Scotland’s finances are being dealt another hammer blow with new cuts of more than £600 million.
Question marks now linger over local projects and national infrastructure as cuts top £1 billion since an earlier round of belt-tightening in September.
1 – Is the Tay Cities Deal under threat?
Tayside and Fife benefited from a £700 million funding package announced in 2020 which sparked dozens of projects aimed at creating thousands of jobs.
The Tay Cities Deal was created with the goal of helping council areas meet climate targets, improve transport links and invest in science and technology.
However, the Scottish Government confirmed £10 million will be cut from six schemes across the country to save money.
Dundee-based Tory MSP said the scheme was a “key component” to boosting the local economy and said he was worried by the cuts.
The Scottish Government insists the funding is merely delayed for this year and will be spent at a later date.
But Mr Golden said no cuts would have been necessary if ministers repurposed £20 million allocated to their push for independence.
Dundee-based Labour MSP Michael Marra added: “Reductions in city deal funds will be set against many projects already being undeliverable on hugely outdated budgets.”
2 – Will communities suffer?
The harsh budget savings unveiled by Mr Swinney will see investment slashed in key infrastructure projects which benefit locals in Tayside and Fife.
In spite of the SNP’s commitment to fighting climate change, clean energy targets could come under threat due to decreased funding.
A total of £28.5 million intended to make buses greener will be held back.
And £1.5 million cuts are identified for low emission zones for taxis.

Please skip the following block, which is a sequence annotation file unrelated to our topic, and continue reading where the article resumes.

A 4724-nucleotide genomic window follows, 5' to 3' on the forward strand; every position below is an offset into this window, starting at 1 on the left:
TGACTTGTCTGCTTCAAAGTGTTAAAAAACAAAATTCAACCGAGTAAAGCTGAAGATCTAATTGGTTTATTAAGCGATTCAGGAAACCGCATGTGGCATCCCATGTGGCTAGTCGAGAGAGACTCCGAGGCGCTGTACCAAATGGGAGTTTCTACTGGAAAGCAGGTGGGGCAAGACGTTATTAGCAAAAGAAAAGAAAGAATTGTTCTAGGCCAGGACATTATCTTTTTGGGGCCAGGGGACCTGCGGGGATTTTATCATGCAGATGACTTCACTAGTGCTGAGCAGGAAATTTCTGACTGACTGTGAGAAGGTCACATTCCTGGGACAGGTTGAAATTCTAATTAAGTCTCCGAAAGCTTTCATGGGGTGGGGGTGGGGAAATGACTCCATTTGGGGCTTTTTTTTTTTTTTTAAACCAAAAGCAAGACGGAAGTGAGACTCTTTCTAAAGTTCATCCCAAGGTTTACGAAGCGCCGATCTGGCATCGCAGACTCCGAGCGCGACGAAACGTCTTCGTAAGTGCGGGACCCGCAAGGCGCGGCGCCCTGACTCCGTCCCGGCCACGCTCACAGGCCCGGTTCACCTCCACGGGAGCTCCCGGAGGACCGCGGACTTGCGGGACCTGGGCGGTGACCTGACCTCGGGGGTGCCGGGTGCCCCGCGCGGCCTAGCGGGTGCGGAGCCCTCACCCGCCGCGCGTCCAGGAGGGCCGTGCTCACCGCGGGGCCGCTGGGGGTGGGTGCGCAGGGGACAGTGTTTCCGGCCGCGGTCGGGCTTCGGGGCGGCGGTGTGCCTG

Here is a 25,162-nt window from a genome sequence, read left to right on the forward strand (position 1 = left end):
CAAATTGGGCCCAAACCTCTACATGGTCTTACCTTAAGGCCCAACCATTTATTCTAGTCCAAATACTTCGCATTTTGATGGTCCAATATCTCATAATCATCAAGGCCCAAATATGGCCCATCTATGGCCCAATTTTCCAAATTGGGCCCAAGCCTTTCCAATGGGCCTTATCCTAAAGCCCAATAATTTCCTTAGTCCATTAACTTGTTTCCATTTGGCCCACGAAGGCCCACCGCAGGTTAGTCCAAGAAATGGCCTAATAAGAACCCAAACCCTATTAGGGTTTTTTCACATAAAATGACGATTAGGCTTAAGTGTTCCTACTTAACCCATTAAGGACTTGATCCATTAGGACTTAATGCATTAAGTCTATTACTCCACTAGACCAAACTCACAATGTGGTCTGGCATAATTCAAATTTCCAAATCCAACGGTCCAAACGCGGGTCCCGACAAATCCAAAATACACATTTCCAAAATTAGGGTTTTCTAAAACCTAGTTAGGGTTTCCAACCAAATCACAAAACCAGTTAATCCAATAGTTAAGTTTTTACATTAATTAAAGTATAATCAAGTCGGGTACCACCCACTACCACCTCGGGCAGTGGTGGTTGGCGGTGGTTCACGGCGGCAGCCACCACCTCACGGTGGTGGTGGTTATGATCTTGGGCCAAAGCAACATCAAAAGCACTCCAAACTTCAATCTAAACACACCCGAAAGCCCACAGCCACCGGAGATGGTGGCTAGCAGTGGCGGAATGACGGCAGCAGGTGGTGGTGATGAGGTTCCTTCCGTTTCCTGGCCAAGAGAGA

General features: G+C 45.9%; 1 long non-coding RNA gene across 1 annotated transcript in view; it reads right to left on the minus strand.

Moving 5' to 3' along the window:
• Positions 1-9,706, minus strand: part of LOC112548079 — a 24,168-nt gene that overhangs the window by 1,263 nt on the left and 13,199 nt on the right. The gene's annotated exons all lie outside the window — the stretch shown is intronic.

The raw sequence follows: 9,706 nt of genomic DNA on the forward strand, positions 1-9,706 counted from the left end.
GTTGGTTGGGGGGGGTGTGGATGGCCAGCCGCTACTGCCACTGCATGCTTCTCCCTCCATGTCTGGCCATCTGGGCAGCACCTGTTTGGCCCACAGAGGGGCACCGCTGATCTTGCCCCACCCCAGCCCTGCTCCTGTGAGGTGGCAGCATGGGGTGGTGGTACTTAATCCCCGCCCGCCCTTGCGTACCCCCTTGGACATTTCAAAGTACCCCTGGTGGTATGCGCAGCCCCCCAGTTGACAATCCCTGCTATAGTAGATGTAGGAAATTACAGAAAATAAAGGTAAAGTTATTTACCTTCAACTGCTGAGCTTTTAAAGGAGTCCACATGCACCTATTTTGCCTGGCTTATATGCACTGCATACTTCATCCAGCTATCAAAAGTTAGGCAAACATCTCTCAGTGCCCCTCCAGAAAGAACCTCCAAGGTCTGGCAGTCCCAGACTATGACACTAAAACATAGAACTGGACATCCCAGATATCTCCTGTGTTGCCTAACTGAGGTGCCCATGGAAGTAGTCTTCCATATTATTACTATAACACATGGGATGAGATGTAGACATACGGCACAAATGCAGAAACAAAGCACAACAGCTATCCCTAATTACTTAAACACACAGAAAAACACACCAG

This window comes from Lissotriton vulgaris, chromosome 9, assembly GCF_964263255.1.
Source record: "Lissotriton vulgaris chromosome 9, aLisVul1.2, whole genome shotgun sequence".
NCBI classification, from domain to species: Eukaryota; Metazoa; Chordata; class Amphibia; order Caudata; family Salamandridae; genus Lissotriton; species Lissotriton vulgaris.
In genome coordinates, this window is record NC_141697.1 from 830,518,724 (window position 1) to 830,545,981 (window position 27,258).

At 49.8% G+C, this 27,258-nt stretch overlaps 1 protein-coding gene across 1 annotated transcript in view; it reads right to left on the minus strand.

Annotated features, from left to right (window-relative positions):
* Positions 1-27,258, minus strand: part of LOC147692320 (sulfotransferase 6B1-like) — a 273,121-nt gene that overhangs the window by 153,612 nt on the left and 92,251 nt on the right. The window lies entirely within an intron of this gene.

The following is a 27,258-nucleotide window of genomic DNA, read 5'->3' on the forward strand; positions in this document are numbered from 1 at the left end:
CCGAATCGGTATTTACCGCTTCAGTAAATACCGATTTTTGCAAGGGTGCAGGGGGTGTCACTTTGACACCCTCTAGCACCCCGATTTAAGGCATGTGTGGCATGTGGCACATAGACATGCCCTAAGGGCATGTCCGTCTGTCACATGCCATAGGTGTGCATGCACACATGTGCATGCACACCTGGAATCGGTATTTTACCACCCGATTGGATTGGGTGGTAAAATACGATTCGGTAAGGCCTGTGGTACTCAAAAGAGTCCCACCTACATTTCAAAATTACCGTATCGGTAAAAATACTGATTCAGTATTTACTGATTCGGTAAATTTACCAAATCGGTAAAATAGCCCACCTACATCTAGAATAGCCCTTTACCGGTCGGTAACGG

Cuts of £7.2 million to road projects will spark more uncertainty over whether the SNP can stick to the promise to dual the A9 in full by 2025.
Meanwhile, £16 million has been slashed from the government’s R100 programme, which aims to provide fast broadband for Scots in rural areas including Perthshire.
3 – Can the NHS cope with major cuts?
The brunt of savings were targeted at health services as Mr Swinney announced £400 million is to be taken away from health and social care.
It leaves huge concerns over how the NHS will cope this winter as its budget is stretched.
Finance chief Mr Swinney painted the extreme cuts as a necessary tradeoff against improved pay packages for workers.
Worries were raised over plans to slash £38 million from the mental health budget. Those affected will include Scots with disabilities.
Covid spending is to be scaled back significantly as the government spends £116 million less on vaccinations, testing and protective clothing for health staff.
That could leave the NHS vulnerable if the pandemic bites back in the coming months.
4 – Is the new National Care Service viable?
Nicola Sturgeon has made launching a National Care Service by 2026 a key policy.
But the SNP’s rivals in Holyrood quizzed Mr Swinney on whether it was wise to spend more than £1 billion on it while finances are tight.
Scottish Tory MSP Craig Hoy said: “It’s time for the SNP to see sense and drop these vague, reckless and largely uncosted plans for a National Care Service.”
Mr Swinney said his party was continuing to make progress to deliver the new social care body on schedule.
However, his budget savings took £70 million from the sector, including money allocated to the planned National Care Service.
Questions linger over whether the SNP can follow through on one of their biggest policy goals yet.
5 – Could this crisis get even worse?
Behind Mr Swinney’s statement lay one central theme: uncertainty.
The deputy first minister admitted he has no idea if Westminster will slash how much money they give Scotland later this month.
Tory Chancellor Jeremy Hunt will hold his own emergency budget and it’s feared he could launch a fresh wave of austerity.
If that happens, the SNP may need to find even greater savings despite just over £1.1 billion in cuts so far.
Further slashes in expenditure could then follow when Mr Swinney announces Scotland’s annual budget on December 15.